Tappit, a global payment ecosystem for events, venues and sports stadia has launched a new fund to support the festival sector.
Festival organisers from across UK, mainland Europe, the Middle East and North America can apply for a grant from the £100,000 fund via Tappit’s website until 23.59 on 29 November 2019.
Those who are successful will receive funds and access to Tappit’s technology to help empower organisers, support the sustainability, and improve fan experience.
Any festival can apply, but those who apply should have a clear plan, be open to using cashless technologies and be want to improve their fans’ experience.
The fund marks the first fund that Tappit has launched, but the company plans to continue it into 2021, pending its success to further sustain and support festivals.
CEO of Tappit, Jason Thomas, said: “It can take some festivals up to five years to see a profit and many don’t make it this far. At the same time though, grassroots festivals are the lifeblood of the festival ecosystem. They help create the stars of the future and provide much-needed diversification across the live music and arts industry, and the Tappit Festival Fund is our way of championing their cause and purpose.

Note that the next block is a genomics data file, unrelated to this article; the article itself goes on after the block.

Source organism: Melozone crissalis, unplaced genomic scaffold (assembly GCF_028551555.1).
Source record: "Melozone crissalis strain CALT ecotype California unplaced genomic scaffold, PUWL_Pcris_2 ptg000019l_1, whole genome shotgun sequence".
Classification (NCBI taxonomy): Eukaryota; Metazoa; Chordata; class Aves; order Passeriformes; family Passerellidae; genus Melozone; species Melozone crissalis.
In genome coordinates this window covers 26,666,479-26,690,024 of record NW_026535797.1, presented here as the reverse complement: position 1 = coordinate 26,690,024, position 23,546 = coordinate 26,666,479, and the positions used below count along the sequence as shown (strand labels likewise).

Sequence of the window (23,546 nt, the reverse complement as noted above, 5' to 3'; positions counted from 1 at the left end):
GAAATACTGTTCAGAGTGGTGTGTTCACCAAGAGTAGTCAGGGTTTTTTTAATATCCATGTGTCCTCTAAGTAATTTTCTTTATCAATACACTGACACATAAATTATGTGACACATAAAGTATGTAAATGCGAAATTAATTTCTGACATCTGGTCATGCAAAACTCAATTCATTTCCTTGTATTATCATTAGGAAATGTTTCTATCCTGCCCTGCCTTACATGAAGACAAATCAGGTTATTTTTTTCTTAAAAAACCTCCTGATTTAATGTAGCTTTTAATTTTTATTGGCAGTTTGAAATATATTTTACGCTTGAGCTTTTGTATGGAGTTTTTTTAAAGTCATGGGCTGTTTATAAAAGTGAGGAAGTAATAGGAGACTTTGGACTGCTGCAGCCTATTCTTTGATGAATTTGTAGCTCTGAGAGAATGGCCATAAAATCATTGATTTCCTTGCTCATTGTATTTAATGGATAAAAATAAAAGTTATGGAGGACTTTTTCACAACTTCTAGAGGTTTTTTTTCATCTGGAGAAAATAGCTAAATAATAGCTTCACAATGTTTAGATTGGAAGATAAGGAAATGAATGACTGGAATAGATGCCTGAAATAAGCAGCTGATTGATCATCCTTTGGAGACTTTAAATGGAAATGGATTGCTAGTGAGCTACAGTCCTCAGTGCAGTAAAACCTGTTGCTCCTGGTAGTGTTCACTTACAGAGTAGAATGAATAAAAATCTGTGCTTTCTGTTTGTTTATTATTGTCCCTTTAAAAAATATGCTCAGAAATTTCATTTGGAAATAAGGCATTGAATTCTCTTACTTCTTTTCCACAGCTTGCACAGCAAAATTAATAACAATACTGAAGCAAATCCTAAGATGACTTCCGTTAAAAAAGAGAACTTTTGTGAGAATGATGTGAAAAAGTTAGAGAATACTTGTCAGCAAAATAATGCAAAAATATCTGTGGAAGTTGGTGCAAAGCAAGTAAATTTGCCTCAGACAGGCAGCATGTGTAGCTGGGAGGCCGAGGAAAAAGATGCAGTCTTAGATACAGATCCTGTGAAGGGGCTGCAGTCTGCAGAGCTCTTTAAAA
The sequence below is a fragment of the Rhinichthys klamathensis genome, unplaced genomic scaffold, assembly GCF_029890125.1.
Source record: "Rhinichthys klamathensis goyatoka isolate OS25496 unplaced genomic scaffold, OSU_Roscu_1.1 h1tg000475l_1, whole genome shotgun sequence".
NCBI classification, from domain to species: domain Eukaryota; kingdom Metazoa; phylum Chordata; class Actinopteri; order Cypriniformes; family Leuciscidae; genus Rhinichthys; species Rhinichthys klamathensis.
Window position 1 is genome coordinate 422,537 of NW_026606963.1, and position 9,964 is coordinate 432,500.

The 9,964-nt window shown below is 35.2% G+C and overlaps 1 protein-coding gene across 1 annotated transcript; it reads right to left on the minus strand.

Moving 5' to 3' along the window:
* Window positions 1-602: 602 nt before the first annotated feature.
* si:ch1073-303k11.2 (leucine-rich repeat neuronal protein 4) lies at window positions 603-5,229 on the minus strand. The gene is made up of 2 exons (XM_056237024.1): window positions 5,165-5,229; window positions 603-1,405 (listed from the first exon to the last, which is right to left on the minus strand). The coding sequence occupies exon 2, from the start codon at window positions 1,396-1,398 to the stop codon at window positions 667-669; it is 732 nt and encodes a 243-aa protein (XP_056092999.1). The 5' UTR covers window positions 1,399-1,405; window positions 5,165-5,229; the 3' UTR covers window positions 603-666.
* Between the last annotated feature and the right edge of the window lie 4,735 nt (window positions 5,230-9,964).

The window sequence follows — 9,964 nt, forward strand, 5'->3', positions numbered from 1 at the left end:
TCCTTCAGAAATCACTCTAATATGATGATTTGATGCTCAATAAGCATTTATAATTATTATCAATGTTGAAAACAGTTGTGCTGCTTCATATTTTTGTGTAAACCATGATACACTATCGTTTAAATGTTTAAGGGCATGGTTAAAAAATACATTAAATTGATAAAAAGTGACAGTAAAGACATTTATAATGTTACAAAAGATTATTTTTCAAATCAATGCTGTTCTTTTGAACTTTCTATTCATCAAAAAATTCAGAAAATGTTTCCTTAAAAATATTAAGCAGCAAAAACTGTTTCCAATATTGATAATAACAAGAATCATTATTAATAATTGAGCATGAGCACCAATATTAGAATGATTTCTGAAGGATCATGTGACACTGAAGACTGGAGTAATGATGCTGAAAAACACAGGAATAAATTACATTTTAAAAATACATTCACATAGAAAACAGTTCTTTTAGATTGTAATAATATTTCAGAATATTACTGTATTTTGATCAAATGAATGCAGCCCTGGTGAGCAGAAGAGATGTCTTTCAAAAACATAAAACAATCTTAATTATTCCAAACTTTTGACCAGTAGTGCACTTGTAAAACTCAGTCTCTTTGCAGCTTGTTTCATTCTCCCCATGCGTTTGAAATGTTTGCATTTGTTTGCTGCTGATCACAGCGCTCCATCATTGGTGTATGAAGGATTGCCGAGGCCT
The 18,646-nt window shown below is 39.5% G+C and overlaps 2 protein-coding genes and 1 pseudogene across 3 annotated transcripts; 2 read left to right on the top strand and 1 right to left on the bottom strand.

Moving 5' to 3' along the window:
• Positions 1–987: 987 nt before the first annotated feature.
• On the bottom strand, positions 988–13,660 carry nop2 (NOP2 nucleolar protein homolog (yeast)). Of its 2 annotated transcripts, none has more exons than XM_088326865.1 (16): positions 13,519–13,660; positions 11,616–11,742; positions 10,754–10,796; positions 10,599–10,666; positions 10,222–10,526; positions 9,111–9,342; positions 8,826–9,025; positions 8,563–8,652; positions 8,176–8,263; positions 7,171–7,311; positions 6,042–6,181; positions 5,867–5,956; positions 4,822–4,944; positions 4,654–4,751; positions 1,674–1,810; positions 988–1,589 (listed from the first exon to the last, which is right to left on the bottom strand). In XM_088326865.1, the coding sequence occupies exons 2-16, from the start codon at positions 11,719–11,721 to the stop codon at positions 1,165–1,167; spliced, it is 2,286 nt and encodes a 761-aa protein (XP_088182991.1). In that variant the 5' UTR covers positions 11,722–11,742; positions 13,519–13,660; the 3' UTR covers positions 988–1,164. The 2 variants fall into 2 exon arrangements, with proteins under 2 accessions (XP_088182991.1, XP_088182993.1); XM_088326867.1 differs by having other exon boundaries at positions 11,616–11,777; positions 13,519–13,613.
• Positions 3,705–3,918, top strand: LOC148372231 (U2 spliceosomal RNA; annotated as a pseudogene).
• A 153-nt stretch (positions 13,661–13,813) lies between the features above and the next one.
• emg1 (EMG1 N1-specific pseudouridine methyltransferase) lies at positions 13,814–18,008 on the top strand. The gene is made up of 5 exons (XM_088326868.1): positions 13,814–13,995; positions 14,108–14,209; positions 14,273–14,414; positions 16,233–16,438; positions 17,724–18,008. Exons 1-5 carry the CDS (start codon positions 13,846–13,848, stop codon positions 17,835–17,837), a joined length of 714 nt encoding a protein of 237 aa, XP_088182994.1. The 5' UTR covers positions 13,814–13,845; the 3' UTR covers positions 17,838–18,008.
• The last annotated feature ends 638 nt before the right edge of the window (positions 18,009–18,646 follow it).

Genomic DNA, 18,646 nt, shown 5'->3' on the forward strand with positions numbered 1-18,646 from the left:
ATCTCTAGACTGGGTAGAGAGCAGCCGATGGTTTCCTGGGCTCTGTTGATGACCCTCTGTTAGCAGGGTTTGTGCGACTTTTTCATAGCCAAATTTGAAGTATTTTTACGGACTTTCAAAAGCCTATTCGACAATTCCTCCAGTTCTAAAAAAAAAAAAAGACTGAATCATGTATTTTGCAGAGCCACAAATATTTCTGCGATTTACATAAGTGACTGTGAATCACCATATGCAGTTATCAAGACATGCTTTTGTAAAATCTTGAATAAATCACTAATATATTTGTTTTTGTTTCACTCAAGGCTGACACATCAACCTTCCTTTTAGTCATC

“There is huge potential for festivals to succeed if they understand what their fans need, know how to maximise the customer experience as well as keeping an eye on the bottom line and we want to help festivals better understand these things through this fund and our technology. As a business heavily involved in the festival space, it’s important that we do what we can to make the industry thrive and ensure the sustainability and future of these important events.”
For its festival and event clients, Tappit gives organisers and promoters an end-to-end solution that includes ticket scanning and integration, cashless payment, white-label payment apps, RFID, voucher mechanics and event analytics.
These features enhance live event experiences by providing organisers with customer insights and data that are unavailable through other payment methods, which organisers are then able to use to improve customer experience as they understand fan behaviours. Organisers are also able to increase profitability through faster transactions, which reduce the risk of theft and operational savings.
The company has recently added new safety features, for example safety wristbands that securely store attendees’ emergency contact details. If a guest requires help, first aid or other emergency assistance organisers can scan the wristband to see the contact information for their parent, guardian or friend. Its new Yellow Card system also helps keep fans safe, allowing event and bar staff to restrict alcohol purchases across the festival site for attendees who are underage, or may be drinking to unsafe levels.